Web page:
Up and Down the Meadows


First Person

Las Vegas before and during “Clinton-Trump III.”

Photo: Thomas Hawk.

Hard Rock Cafe, Las Vegas. Photo: Thomas Hawk.

Debate Wednesday in Las Vegas—or, as the front-page headline of the Las Vegas Review-Journal called it, CLINTON-TRUMP III. I arrived the night before from Los Angeles, determined, simply, to walk around and inhabit the rhythms of the city in the hours leading up to and during the final debate. Would I meet demonstrators in the streets? Would I hear megaphones and anthems? Would a police officer order me to go the other way? Or would this be just another day in Las Vegas, Spanish for “the meadows”—and if that turned out to be the case, what is “just another day” in the meadows like? Well, these meadows are sun bleached and paved, and I set out first thing to stomp about and have a look.

I started the day at the Davis Funeral Home and Memorial Park. It was a cool, clear-blue morning, and the cemetery hummed in peace. Crews trimmed the trees and mowed the lawns. To the north, the Sheep Range Mountains looked chiseled and handsome. Jets came down from the east to land at McCarran Airport, right across the street, one every minute. I saw a grave decorated for Halloween, with foam skulls and signs that said DANGER! and KEEP OUT! A man in a black leather cap unfolded a canvas chair and sat to stare at a tombstone. The three-quarter moon hung out in the west, slowly fading. 

I was admiring a huge, thin cloud resembling a leaping horse, high over the University of Nevada Las Vegas campus (host of the debate), when a cemetery worker in a golf cart pulled up to me in the Garden of Peace section of the grounds and asked me if I needed help. I told him I was looking for the grave of the Los Angeles Angels pitcher Robert “Bo” Belinsky—the first Angel to throw a no-hitter, which was also the first no-hitter thrown at Dodger Stadium, on May 5, 1962. As he led me to it, I told him I thought this was a nice place and he said thanks. “Good thing about it is that no body complains. Get it?” Two freight trucks shot past each other on Eastern Avenue and honked hello.

I headed to the Pinball Hall of Fame—a ten-thousand-square-foot nonprofit brutalist bunker over on Tropicana Avenue. With around two hundred machines from the 1950s to the 1990s, it is a fine place to spend a pocket full of quarters. There’s free popcorn, too. In his station at the back of the dim hall, a headlamp-wearing proprietor sat focused on some repairs, CNN audible but out of sight. As late morning turned to noon, the space filled up with middle-aged men and women, and a stray kid or two.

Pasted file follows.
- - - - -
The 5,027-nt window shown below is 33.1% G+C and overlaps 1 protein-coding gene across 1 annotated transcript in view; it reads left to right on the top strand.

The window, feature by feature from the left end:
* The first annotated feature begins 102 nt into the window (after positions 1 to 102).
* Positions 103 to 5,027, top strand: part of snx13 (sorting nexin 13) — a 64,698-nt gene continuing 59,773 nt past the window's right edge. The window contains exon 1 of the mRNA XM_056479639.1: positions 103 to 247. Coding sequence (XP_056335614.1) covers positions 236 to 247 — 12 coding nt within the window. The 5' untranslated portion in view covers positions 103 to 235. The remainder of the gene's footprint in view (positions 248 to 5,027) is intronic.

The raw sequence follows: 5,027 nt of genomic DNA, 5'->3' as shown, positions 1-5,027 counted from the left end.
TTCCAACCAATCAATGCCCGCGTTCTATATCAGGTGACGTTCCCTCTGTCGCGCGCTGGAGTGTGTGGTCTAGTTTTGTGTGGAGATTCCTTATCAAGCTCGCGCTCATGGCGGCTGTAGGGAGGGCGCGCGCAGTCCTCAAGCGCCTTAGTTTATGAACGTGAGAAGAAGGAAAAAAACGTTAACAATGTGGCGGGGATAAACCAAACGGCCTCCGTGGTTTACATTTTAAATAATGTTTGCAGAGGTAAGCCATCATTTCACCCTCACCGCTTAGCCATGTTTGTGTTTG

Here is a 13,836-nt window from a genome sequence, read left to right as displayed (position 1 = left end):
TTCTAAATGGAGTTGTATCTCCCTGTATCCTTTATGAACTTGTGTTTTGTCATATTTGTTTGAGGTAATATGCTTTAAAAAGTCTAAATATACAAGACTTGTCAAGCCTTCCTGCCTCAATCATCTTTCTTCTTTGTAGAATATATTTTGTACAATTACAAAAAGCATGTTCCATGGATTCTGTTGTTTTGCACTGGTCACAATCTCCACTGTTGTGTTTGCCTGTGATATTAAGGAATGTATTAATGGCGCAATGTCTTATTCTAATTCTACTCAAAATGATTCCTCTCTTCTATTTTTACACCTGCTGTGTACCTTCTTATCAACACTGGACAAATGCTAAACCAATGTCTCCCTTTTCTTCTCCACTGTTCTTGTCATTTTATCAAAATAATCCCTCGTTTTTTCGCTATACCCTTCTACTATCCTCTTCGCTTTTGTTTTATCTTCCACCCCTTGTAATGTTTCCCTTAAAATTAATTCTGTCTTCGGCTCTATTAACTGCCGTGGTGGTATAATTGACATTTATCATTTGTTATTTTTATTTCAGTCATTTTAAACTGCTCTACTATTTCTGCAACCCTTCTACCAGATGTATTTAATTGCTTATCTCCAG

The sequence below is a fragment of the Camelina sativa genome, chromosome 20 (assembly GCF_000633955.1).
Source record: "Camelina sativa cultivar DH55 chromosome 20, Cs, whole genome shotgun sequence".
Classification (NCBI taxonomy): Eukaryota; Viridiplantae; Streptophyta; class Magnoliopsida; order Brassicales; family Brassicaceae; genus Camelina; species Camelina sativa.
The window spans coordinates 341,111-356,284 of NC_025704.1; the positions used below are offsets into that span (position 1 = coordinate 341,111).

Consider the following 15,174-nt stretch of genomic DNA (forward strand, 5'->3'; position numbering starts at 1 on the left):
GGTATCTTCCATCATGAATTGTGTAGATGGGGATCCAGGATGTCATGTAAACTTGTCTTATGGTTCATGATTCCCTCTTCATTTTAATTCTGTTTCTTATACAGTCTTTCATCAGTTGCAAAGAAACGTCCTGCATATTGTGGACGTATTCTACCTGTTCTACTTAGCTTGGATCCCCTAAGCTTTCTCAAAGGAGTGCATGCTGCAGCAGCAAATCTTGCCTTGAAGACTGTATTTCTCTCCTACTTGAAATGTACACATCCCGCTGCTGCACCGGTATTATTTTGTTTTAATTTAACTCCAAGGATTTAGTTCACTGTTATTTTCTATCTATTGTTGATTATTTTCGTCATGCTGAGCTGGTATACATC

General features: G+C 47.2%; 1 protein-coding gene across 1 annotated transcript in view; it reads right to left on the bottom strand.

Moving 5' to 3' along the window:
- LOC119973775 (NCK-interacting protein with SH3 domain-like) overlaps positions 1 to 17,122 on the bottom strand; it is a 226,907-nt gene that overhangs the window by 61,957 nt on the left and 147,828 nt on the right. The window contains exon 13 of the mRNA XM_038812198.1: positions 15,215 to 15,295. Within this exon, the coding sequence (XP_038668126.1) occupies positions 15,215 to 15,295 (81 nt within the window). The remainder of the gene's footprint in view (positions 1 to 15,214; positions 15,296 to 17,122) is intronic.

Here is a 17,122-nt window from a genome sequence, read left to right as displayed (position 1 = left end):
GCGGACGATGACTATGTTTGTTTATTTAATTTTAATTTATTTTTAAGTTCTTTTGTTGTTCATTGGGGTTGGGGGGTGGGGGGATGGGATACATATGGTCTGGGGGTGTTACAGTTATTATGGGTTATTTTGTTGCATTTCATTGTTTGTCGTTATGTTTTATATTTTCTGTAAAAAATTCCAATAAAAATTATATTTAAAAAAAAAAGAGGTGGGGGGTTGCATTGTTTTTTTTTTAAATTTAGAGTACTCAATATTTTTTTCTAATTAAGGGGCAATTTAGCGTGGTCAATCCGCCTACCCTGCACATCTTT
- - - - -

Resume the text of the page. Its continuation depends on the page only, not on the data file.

Outside, it was heating up. By one P.M., the westbound lanes of Tropicana Avenue adjacent to the UNLV campus had been closed to car traffic, blocked off with tall cones and a yellow Nevada Department of Transportation “Side Dump” truck. Police officers stood in pairs, facing the university. At the University Plaza strip mall, I walked into the Vons supermarket to consider the goods. Two men sat slumped at the video-slot machines by the front windows. When I reached the back of the store, a woman’s voice called out, “Would you like to try some rice, sir?” At first I declined, but then I came back, accepting a tiny cup of Uncle Ben’s roast-chicken-flavored ninety-second microwavable Ready Rice. Soft and salty. Satisfied, I walked out the door. A man in the parking lot asked, “Spare some change? I’m feeling a little rough today.”

Trump International Hotel, Las Vegas. Photo: Tony Webster.

Trump International Hotel, Las Vegas. Photo: Tony Webster.


I crossed Thomas and Mack Drive—the road named for the UNLV arena home of the debate, capacity nineteen thousand, but only a thousand would be admitted to the night’s event—and came upon a red, white, and blue sign taped to a utility box that announced DEBATE YARD SALE, with an arrow pointing left. I ventured in that direction a little way and found a fellow sitting in his driveway next to a big metal trailer axle with a FOR SALE sign affixed to the top. I asked him about it and he said, “Huh?”

On the corner of Tropicana and Paradise, I met a young man and woman who had just arrived from Los Angeles for the Rolling Stones concert, which had been scheduled for eight P.M.that night at the T-Mobile Arena. But the show had gotten canceled the night before, the band stating that Mick Jagger had come down with laryngitis. “Yeah, we came anyway,” she said, as her friend played the band’s song “Highwire” from his phone. In September, the Vegas papers issued warnings that with the concert taking place the same night as the debate, severe traffic jams would likely ensue. Well, now that concert-cum-debate traffic jams were no longer a concern, the city was speckled with dazed and disappointed Stones fans.